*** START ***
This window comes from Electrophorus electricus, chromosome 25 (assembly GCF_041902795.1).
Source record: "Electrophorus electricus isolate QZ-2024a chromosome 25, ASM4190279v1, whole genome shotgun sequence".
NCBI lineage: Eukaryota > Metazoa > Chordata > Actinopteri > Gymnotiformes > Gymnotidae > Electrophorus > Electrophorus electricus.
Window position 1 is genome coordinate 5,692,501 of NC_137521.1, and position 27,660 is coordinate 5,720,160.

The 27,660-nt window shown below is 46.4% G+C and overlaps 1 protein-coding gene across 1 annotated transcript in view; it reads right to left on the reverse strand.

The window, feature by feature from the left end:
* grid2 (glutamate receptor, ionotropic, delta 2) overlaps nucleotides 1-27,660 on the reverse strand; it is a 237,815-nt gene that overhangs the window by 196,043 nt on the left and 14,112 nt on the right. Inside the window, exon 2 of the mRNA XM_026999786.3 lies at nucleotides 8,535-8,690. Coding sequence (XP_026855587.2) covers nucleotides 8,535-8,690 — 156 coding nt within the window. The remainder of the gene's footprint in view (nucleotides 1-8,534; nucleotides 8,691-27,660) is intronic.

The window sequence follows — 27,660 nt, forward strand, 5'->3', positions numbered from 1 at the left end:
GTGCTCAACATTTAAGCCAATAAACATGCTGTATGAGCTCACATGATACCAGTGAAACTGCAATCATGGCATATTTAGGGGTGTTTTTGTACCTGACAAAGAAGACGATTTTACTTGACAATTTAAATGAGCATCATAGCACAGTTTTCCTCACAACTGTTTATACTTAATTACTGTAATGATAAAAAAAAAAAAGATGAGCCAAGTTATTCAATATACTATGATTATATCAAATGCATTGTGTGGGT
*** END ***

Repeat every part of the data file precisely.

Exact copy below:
This window comes from Electrophorus electricus, chromosome 25 (assembly GCF_041902795.1).
Source record: "Electrophorus electricus isolate QZ-2024a chromosome 25, ASM4190279v1, whole genome shotgun sequence".
NCBI lineage: Eukaryota > Metazoa > Chordata > Actinopteri > Gymnotiformes > Gymnotidae > Electrophorus > Electrophorus electricus.
Window position 1 is genome coordinate 5,692,501 of NC_137521.1, and position 27,660 is coordinate 5,720,160.

The 27,660-nt window shown below is 46.4% G+C and overlaps 1 protein-coding gene across 1 annotated transcript in view; it reads right to left on the reverse strand.

The window, feature by feature from the left end:
* grid2 (glutamate receptor, ionotropic, delta 2) overlaps nucleotides 1-27,660 on the reverse strand; it is a 237,815-nt gene that overhangs the window by 196,043 nt on the left and 14,112 nt on the right. Inside the window, exon 2 of the mRNA XM_026999786.3 lies at nucleotides 8,535-8,690. Coding sequence (XP_026855587.2) covers nucleotides 8,535-8,690 — 156 coding nt within the window. The remainder of the gene's footprint in view (nucleotides 1-8,534; nucleotides 8,691-27,660) is intronic.

The window sequence follows — 27,660 nt, forward strand, 5'->3', positions numbered from 1 at the left end:
GTGCTCAACATTTAAGCCAATAAACATGCTGTATGAGCTCACATGATACCAGTGAAACTGCAATCATGGCATATTTAGGGGTGTTTTTGTACCTGACAAAGAAGACGATTTTACTTGACAATTTAAATGAGCATCATAGCACAGTTTTCCTCACAACTGTTTATACTTAATTACTGTAATGATAAAAAAAAAAAAGATGAGCCAAGTTATTCAATATACTATGATTATATCAAATGCATTGTGTGGGT